March 4, 2018 Jasper, Texas

Entrance to Martin Dies State Park
Entrance to Martin Dies State Park

Martin Dies State Park, Texas

I arrived at Martin Dies State Park, located 11 miles west of Jasper, Texas, last Monday after traveling from New Orleans on a dreary, rainy day that did see occasional glimpses of the sun as I travelled west. However, by the time I reached my destination, it was raining once again.

Flooded Campsites
Flooded Campsites

As you can see from the accompanying images, they seem to have had a bit of wet weather hereabouts too. Note the campsite utility posts and picnic tables under a foot of water. Most of the campsites in the park were closed due to flooding when I arrived, but fortunately, there was pretty much no one here and thus I was able to grab one of the high and dry sites.

The park is located on a large body of water and overall is a pretty nice place to stay. The RV campsites are fairly well spaced and I was fortunate enough to find one of the few sites without a tree canopy that would prevent my DirecTv from finding a signal. No park WiFi, but there is a fairly strong Verizon signal. The town of Jasper has a Walmart, a Lowe’s, several fast food restaurants, and most anything else one would need for shopping.

My Lakeside Campsite at Martin Dies State Park
My Lakeside Campsite at Martin Dies State Park

Water and electric at each site and there is a dump station in the park. Each site has a paved pad as well as a picnic table on a separate concrete pad. All but a few sites are well shaded. The nicest sites along the lakeshore near the swimming beach are for tent campers only.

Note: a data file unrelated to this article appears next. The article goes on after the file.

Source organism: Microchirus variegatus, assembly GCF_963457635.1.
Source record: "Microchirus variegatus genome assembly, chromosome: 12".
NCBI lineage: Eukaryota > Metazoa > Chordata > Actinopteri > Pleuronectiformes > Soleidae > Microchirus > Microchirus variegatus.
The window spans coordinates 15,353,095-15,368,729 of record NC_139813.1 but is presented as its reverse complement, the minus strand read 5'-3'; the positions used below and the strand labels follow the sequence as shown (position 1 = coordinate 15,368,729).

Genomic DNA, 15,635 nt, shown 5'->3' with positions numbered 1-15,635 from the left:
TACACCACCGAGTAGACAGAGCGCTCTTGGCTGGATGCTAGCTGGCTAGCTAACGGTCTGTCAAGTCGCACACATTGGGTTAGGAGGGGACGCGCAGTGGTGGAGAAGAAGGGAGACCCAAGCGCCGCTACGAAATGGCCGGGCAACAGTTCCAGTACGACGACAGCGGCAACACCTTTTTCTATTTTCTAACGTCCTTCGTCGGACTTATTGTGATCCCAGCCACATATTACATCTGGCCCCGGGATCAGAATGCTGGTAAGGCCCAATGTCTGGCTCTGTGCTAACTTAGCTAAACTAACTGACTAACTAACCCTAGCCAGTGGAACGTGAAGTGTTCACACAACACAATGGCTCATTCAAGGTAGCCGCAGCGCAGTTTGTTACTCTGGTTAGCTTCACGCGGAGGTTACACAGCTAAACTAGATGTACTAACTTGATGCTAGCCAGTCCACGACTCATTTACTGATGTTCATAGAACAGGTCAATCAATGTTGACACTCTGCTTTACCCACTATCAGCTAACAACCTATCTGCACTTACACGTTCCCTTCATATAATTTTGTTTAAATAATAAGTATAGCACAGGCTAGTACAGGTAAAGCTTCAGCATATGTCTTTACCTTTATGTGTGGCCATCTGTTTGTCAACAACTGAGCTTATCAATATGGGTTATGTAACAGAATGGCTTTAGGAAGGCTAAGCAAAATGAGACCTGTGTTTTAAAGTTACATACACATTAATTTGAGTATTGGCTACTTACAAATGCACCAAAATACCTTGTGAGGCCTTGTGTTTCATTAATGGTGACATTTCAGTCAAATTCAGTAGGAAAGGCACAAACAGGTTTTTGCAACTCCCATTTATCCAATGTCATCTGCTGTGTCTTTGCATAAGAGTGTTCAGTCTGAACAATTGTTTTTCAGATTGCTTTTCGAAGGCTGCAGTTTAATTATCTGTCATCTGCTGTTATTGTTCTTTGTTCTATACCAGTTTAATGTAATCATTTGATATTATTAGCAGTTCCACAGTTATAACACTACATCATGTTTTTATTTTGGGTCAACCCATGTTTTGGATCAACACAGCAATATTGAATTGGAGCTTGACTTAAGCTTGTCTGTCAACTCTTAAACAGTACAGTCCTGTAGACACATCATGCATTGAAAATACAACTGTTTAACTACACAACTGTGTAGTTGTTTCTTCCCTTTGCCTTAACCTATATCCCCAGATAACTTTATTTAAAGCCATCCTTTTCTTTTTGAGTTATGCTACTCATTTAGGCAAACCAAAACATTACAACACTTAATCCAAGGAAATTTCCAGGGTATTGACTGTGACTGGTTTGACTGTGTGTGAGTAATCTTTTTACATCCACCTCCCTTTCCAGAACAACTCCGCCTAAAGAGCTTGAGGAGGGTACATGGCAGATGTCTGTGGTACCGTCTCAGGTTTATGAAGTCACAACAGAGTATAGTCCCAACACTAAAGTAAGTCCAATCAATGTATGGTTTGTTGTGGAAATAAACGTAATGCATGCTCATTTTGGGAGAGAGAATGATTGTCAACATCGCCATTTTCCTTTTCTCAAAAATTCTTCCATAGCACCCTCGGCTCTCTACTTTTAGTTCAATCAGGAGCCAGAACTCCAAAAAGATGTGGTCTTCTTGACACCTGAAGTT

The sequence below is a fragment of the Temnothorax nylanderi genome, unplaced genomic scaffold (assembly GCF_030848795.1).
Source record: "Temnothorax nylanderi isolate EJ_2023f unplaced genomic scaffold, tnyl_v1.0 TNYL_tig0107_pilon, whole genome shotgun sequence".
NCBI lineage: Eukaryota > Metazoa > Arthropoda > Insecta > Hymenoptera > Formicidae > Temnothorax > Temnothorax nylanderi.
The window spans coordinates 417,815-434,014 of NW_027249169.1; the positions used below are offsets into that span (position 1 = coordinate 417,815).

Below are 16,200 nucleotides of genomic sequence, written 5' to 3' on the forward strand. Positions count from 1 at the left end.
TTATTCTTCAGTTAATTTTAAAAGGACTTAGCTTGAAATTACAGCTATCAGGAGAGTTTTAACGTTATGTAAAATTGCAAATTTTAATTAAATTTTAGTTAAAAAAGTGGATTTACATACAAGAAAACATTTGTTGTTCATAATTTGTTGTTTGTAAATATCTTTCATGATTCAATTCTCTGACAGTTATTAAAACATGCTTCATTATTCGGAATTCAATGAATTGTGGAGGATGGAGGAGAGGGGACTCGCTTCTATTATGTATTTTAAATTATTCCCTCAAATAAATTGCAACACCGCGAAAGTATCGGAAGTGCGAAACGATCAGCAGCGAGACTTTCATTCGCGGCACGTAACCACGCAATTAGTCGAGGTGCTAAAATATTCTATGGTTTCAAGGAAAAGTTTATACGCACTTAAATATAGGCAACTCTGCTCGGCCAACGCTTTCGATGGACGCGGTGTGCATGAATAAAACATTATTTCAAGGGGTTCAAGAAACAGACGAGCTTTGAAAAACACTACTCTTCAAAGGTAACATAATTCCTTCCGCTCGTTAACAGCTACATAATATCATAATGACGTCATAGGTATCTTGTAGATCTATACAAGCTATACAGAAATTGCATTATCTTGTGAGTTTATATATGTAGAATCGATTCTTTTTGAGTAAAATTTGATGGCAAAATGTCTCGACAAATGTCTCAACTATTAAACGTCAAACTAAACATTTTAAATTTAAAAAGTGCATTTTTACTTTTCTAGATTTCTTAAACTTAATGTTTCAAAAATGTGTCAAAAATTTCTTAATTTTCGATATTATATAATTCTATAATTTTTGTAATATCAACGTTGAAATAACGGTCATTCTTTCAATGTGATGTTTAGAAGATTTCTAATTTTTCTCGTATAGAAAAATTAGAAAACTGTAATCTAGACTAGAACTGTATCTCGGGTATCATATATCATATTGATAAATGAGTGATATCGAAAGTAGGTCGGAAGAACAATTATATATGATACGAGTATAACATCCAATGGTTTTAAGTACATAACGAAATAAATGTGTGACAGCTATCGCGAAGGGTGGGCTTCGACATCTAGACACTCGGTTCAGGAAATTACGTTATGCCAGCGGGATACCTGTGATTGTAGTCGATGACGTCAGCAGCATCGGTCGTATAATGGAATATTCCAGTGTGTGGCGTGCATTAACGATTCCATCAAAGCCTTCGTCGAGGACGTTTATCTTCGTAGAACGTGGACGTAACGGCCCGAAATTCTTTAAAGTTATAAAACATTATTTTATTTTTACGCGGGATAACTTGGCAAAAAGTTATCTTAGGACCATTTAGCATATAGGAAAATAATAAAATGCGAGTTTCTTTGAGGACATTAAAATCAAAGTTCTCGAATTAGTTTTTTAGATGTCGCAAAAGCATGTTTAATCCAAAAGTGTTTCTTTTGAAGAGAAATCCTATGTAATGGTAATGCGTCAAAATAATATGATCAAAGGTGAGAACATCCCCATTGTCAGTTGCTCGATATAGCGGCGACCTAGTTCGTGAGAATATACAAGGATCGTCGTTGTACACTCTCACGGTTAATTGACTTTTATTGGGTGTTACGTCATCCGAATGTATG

Closed Trail
Closed Trail

There appear to be some nice hiking trails through the woods and wetlands, but, unfortunately, they were all closed off due to flooding during my stay.

Flooded Dumpsters
Flooded Dumpsters

It was nice of the park to drag a dumpster out where you could access it without waders.

I have taken a couple of 100 mile drives out into the surrounding country on two very nice blue sky days during my stay here, but, alas, have found little to bother photographing. This region is primarily mixed forest, very green with some redbud starting to show along with some colorful yellow flowered vines now in bloom. I encountered some hilly terrain, and with all the dense mixed forest, I have to say it almost reminds me a bit of parts of New England, if not for the fact that all the streams and lakes are muddy rather than clear. Plus I am quite certain, come the summer heat and humidity, the resemblance would be lost.

I am treading water here, planning on visiting my long lost brother a bit farther north in Arkansas, and kind of waiting for the chance of ice and snow to pass before heading another 400 miles northward. So, although I have enjoyed a quiet, peaceful stay here at the State Park, I am going to move a couple miles tomorrow to the Army Corps of Engineers Sandy Creek Park that is located on the shores of this same B. A. Steinhagen Lake. On a drive through of that COE park, I was very impressed with the facility and, of course, the $9 camping fee ( half price with Senior Lifetime Pass, $18 for youngsters ) for a water and electric site on the shore of the lake is a ridiculously good deal that I couldn’t pass on.

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